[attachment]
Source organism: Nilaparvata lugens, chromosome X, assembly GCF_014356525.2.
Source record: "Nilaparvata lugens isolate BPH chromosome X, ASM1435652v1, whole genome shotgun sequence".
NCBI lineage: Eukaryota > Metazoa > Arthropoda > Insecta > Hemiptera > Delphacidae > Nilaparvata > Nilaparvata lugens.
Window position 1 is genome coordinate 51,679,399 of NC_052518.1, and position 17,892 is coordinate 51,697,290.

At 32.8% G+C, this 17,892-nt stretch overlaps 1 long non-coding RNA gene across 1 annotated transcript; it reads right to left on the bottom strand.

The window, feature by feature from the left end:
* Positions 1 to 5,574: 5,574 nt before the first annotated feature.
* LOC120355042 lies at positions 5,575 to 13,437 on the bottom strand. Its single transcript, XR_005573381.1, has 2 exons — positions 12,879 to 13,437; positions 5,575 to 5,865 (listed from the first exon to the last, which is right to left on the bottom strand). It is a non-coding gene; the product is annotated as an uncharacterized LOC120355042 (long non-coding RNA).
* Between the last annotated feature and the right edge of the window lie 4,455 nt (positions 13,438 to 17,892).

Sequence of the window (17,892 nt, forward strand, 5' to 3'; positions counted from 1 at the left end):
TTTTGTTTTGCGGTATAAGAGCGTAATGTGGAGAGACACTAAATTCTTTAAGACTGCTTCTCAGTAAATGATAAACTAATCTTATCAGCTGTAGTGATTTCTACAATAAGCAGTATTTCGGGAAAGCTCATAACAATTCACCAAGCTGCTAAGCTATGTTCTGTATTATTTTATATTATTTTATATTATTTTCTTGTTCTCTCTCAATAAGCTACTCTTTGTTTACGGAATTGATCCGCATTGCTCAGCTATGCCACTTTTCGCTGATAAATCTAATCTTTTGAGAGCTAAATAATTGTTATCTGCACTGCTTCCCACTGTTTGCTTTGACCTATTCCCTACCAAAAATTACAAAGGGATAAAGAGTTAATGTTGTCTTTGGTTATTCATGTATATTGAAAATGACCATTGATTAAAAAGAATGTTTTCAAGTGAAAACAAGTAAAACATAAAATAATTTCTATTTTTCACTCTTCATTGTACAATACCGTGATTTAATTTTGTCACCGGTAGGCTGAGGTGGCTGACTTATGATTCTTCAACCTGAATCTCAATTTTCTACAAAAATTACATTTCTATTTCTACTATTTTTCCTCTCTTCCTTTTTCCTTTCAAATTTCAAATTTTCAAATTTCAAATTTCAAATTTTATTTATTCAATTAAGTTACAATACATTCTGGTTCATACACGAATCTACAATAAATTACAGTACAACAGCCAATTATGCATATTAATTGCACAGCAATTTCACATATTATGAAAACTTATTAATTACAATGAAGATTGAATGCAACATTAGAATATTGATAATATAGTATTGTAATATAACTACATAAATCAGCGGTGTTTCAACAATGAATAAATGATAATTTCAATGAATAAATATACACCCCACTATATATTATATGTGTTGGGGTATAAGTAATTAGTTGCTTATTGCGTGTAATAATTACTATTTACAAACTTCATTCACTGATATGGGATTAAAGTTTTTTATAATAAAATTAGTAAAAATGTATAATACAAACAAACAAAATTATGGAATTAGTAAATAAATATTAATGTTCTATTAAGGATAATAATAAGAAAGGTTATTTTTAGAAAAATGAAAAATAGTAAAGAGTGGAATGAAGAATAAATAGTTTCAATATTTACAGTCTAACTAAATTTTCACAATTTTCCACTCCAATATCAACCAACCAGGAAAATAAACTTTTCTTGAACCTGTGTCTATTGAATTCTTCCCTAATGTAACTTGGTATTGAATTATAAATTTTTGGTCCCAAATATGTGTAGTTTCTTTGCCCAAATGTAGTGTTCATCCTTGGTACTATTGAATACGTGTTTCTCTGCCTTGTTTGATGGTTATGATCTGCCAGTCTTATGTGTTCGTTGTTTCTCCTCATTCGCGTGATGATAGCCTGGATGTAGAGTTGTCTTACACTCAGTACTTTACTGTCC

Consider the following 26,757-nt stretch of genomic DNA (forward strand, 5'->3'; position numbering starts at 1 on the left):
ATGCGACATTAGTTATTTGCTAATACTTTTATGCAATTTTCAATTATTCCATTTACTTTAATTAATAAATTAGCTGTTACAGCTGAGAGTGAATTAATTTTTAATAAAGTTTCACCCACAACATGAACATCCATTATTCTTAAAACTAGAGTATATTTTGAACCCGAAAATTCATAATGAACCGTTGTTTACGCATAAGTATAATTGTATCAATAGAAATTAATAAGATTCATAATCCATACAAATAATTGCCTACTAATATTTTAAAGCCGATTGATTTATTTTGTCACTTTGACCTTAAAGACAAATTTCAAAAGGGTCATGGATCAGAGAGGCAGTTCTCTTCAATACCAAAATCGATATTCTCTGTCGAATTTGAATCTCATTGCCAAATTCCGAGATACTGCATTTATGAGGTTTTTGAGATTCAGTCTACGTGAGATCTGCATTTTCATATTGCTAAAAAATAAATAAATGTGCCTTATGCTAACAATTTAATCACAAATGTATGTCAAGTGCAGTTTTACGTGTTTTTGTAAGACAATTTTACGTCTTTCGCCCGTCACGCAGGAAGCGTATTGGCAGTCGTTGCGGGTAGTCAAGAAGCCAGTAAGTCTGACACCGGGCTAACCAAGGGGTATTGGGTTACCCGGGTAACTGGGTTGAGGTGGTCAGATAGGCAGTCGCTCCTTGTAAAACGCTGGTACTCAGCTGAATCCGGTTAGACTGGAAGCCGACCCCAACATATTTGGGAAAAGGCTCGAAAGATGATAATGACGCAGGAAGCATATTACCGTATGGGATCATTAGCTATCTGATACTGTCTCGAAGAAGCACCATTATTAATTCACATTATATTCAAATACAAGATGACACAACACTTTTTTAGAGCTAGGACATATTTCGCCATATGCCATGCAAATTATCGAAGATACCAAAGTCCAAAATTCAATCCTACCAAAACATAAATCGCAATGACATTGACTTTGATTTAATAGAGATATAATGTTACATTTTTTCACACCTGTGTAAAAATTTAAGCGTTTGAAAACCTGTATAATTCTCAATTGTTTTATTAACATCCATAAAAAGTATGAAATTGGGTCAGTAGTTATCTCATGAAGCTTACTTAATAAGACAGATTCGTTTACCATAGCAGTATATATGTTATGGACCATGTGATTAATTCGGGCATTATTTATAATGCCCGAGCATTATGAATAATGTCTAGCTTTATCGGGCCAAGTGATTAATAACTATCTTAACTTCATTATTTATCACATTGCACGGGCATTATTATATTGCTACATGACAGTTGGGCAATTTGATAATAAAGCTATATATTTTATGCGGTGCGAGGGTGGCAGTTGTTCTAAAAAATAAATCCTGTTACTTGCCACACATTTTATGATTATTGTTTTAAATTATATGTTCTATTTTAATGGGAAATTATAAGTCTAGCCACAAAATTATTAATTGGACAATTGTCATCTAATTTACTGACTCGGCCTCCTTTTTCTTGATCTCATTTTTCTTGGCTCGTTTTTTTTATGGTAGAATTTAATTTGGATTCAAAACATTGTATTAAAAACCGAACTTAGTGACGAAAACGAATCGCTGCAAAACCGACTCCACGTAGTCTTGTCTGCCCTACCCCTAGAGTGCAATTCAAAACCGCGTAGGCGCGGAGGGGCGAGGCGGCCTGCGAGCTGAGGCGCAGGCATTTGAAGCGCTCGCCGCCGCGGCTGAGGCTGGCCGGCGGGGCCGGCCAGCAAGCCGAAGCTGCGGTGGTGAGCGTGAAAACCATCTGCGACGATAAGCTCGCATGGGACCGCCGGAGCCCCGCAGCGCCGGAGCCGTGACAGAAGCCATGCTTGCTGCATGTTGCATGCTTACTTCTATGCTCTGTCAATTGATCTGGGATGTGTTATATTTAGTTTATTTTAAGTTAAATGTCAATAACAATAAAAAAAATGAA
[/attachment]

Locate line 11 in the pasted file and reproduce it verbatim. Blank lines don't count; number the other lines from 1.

TTTTGTTTTGCGGTATAAGAGCGTAATGTGGAGAGACACTAAATTCTTTAAGACTGCTTCTCAGTAAATGATAAACTAATCTTATCAGCTGTAGTGATTTCTACAATAAGCAGTATTTCGGGAAAGCTCATAACAATTCACCAAGCTGCTAAGCTATGTTCTGTATTATTTTATATTATTTTATATTATTTTCTTGTTCTCTCTCAATAAGCTACTCTTTGTTTACGGAATTGATCCGCATTGCTCAGCTATGCCACTTTTCGCTGATAAATCTAATCTTTTGAGAGCTAAATAATTGTTATCTGCACTGCTTCCCACTGTTTGCTTTGACCTATTCCCTACCAAAAATTACAAAGGGATAAAGAGTTAATGTTGTCTTTGGTTATTCATGTATATTGAAAATGACCATTGATTAAAAAGAATGTTTTCAAGTGAAAACAAGTAAAACATAAAATAATTTCTATTTTTCACTCTTCATTGTACAATACCGTGATTTAATTTTGTCACCGGTAGGCTGAGGTGGCTGACTTATGATTCTTCAACCTGAATCTCAATTTTCTACAAAAATTACATTTCTATTTCTACTATTTTTCCTCTCTTCCTTTTTCCTTTCAAATTTCAAATTTTCAAATTTCAAATTTCAAATTTTATTTATTCAATTAAGTTACAATACATTCTGGTTCATACACGAATCTACAATAAATTACAGTACAACAGCCAATTATGCATATTAATTGCACAGCAATTTCACATATTATGAAAACTTATTAATTACAATGAAGATTGAATGCAACATTAGAATATTGATAATATAGTATTGTAATATAACTACATAAATCAGCGGTGTTTCAACAATGAATAAATGATAATTTCAATGAATAAATATACACCCCACTATATATTATATGTGTTGGGGTATAAGTAATTAGTTGCTTATTGCGTGTAATAATTACTATTTACAAACTTCATTCACTGATATGGGATTAAAGTTTTTTATAATAAAATTAGTAAAAATGTATAATACAAACAAACAAAATTATGGAATTAGTAAATAAATATTAATGTTCTATTAAGGATAATAATAAGAAAGGTTATTTTTAGAAAAATGAAAAATAGTAAAGAGTGGAATGAAGAATAAATAGTTTCAATATTTACAGTCTAACTAAATTTTCACAATTTTCCACTCCAATATCAACCAACCAGGAAAATAAACTTTTCTTGAACCTGTGTCTATTGAATTCTTCCCTAATGTAACTTGGTATTGAATTATAAATTTTTGGTCCCAAATATGTGTAGTTTCTTTGCCCAAATGTAGTGTTCATCCTTGGTACTATTGAATACGTGTTTCTCTGCCTTGTTTGATGGTTATGATCTGCCAGTCTTATGTGTTCGTTGTTTCTCCTCATTCGCGTGATGATAGCCTGGATGTAGAGTTGTCTTACACTCAGTACTTTACTGTCC